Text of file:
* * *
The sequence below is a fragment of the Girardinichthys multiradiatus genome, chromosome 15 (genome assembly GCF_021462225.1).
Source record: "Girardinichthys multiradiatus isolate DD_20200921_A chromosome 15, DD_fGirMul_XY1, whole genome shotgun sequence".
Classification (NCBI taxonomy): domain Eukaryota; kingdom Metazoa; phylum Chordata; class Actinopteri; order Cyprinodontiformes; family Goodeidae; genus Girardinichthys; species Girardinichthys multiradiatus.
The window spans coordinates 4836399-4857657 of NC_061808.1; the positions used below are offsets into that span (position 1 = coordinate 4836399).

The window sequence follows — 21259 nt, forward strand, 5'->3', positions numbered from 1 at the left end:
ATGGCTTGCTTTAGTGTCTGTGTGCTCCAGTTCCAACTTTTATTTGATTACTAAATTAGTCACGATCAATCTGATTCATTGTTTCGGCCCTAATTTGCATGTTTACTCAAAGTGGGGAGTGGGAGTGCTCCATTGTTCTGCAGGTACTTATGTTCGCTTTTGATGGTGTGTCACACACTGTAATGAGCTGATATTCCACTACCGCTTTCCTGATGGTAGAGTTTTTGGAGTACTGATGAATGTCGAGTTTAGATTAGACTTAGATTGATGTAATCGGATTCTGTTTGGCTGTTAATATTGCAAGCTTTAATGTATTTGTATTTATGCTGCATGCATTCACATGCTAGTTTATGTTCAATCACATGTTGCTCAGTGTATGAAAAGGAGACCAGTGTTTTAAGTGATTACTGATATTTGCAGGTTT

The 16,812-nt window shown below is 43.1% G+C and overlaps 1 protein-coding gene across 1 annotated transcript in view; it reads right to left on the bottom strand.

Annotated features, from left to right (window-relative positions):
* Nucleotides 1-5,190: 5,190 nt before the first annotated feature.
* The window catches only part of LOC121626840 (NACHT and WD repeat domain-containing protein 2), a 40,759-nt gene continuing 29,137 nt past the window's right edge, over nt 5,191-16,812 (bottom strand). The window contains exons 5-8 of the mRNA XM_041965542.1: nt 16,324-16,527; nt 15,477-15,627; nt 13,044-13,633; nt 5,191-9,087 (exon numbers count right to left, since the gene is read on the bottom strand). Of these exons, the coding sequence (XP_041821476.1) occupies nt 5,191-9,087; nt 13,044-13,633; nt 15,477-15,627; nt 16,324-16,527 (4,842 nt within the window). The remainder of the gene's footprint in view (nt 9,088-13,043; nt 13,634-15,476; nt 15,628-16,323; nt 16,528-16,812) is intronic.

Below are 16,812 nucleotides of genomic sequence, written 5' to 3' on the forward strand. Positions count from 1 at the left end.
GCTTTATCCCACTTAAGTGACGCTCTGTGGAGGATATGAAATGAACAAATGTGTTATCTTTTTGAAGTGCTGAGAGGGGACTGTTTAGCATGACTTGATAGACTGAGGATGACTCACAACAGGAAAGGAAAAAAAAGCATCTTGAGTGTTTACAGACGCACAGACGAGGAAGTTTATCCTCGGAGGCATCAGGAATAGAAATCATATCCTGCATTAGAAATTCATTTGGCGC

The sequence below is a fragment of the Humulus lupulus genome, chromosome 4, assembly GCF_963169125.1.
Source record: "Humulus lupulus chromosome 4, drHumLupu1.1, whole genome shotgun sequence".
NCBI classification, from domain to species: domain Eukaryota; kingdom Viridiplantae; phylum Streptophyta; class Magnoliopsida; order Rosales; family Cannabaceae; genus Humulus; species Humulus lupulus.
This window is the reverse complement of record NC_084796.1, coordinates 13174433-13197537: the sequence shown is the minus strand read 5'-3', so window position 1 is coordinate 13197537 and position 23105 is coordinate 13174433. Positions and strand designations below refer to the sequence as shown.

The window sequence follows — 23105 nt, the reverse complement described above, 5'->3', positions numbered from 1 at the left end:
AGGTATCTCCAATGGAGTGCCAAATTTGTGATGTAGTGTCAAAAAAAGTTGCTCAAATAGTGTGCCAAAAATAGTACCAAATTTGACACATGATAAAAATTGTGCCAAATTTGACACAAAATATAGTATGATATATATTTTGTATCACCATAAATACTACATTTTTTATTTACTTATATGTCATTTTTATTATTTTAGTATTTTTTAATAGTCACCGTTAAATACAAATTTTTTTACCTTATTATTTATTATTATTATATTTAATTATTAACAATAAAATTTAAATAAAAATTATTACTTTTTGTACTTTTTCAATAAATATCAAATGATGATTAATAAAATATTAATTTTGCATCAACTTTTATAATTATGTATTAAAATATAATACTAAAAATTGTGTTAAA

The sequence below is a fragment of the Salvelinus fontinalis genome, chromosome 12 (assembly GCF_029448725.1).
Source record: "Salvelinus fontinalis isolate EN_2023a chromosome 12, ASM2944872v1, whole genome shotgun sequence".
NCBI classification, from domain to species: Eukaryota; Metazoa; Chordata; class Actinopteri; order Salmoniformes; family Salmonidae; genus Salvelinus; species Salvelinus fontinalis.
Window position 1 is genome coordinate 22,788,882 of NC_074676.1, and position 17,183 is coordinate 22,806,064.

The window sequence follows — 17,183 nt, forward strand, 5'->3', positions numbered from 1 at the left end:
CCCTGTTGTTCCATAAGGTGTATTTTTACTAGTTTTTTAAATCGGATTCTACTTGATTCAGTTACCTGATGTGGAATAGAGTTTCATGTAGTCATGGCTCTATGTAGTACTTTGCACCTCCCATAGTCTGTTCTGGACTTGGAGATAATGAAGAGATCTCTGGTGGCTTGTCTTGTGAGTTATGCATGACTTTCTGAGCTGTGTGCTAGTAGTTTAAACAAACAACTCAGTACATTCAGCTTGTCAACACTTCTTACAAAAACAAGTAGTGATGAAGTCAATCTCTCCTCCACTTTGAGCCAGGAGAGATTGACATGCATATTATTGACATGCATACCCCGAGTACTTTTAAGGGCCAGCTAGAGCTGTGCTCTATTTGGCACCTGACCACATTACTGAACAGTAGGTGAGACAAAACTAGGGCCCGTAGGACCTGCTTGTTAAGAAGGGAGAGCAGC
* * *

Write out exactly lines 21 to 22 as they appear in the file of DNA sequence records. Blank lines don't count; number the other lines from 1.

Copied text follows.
NCBI classification, from domain to species: Eukaryota; Metazoa; Chordata; class Actinopteri; order Salmoniformes; family Salmonidae; genus Salvelinus; species Salvelinus fontinalis.
Window position 1 is genome coordinate 22,788,882 of NC_074676.1, and position 17,183 is coordinate 22,806,064.